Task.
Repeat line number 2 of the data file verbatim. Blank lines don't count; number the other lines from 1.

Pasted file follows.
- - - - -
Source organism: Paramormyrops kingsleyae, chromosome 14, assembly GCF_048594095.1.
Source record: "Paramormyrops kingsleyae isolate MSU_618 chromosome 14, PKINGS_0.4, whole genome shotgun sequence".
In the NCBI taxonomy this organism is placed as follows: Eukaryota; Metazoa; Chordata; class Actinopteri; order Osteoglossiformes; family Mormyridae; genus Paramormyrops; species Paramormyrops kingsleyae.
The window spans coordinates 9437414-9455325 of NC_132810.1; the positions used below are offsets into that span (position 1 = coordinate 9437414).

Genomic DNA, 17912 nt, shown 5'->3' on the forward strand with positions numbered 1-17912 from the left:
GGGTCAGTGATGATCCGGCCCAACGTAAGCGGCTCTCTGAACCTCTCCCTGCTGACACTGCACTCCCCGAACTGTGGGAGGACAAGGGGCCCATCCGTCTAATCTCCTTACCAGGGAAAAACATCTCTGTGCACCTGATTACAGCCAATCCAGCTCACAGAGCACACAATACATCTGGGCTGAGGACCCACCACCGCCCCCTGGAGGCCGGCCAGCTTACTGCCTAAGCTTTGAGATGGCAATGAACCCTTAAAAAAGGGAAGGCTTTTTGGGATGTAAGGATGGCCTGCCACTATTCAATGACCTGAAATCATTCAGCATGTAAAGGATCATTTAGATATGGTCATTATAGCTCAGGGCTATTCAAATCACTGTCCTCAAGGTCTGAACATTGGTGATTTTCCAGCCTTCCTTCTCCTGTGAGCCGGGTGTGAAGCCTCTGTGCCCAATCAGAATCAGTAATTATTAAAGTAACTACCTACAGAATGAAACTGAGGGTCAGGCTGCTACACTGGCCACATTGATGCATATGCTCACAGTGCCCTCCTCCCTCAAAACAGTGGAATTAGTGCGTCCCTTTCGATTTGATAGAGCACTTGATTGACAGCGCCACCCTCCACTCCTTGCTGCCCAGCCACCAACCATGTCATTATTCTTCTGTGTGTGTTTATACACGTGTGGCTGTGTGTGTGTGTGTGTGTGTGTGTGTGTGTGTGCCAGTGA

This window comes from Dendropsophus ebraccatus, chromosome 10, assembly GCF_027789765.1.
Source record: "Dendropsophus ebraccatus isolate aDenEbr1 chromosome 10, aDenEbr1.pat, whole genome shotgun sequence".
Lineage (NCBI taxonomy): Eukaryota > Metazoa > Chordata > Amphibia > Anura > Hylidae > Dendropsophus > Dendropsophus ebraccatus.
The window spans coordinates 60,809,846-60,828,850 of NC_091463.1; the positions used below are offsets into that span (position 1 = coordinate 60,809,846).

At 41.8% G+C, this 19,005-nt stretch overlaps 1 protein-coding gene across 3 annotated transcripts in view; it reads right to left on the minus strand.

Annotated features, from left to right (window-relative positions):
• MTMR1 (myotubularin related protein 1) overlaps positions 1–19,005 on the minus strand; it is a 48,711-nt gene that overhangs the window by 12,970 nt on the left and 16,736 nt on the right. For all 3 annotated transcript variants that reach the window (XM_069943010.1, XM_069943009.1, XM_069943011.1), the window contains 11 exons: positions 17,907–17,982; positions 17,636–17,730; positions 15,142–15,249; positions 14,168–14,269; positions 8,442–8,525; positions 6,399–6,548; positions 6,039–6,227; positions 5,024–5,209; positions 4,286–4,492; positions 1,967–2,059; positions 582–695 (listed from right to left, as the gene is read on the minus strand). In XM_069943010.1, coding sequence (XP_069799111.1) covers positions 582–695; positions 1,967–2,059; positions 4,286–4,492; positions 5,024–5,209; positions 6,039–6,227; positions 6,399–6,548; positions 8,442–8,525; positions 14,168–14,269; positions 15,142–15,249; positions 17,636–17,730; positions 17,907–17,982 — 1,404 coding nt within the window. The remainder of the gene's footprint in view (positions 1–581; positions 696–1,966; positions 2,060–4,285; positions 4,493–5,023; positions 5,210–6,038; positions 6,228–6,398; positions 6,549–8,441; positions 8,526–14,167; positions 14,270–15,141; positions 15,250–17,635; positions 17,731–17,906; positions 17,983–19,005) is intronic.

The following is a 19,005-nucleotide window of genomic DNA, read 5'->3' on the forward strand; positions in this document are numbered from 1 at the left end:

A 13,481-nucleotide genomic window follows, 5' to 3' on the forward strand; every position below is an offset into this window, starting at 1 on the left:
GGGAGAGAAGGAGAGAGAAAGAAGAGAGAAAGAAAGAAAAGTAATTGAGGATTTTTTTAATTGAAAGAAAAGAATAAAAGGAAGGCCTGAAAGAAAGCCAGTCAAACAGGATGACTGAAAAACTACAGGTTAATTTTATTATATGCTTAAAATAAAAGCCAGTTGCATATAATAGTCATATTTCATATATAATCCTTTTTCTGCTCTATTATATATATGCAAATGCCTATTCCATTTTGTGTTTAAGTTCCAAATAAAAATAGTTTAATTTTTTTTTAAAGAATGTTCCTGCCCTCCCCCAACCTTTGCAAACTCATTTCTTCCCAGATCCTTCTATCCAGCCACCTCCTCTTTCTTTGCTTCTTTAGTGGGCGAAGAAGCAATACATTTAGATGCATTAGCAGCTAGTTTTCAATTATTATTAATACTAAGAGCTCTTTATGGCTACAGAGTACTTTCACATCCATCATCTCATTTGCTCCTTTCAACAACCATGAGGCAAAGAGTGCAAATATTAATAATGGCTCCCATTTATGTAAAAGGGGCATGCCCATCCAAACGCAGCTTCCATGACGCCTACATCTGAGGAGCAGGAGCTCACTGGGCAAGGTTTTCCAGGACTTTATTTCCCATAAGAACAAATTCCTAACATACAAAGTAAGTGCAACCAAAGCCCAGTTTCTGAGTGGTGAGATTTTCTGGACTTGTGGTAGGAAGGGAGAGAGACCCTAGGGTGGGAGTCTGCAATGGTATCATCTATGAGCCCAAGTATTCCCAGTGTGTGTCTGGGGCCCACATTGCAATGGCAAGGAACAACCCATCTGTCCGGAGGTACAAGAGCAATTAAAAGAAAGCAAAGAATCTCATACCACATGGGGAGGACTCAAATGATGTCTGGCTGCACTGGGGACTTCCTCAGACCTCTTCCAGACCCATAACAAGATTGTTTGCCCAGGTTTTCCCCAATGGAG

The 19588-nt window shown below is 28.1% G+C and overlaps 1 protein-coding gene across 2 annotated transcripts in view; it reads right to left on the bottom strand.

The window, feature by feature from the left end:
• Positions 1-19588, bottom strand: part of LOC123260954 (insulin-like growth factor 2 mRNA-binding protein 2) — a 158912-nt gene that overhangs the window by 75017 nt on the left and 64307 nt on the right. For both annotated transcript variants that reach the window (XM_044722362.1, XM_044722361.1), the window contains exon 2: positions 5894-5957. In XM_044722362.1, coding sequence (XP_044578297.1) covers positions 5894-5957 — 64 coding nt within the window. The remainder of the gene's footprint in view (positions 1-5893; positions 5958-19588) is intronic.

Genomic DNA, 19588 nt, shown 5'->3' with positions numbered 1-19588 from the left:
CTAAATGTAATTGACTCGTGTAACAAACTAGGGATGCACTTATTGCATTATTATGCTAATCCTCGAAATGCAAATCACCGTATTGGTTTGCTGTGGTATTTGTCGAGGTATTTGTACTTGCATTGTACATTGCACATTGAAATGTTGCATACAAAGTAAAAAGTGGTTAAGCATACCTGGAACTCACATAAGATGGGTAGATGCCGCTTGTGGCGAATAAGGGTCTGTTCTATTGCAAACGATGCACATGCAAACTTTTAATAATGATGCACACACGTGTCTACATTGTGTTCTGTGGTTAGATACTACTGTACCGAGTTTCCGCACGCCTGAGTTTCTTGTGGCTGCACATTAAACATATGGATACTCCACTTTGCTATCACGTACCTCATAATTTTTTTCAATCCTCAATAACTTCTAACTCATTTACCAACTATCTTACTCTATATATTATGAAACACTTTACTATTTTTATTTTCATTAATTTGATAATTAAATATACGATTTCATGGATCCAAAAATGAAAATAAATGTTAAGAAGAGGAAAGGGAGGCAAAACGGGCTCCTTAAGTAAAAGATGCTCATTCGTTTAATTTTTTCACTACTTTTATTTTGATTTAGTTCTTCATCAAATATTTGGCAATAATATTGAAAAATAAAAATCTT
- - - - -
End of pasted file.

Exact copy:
Source record: "Paramormyrops kingsleyae isolate MSU_618 chromosome 14, PKINGS_0.4, whole genome shotgun sequence".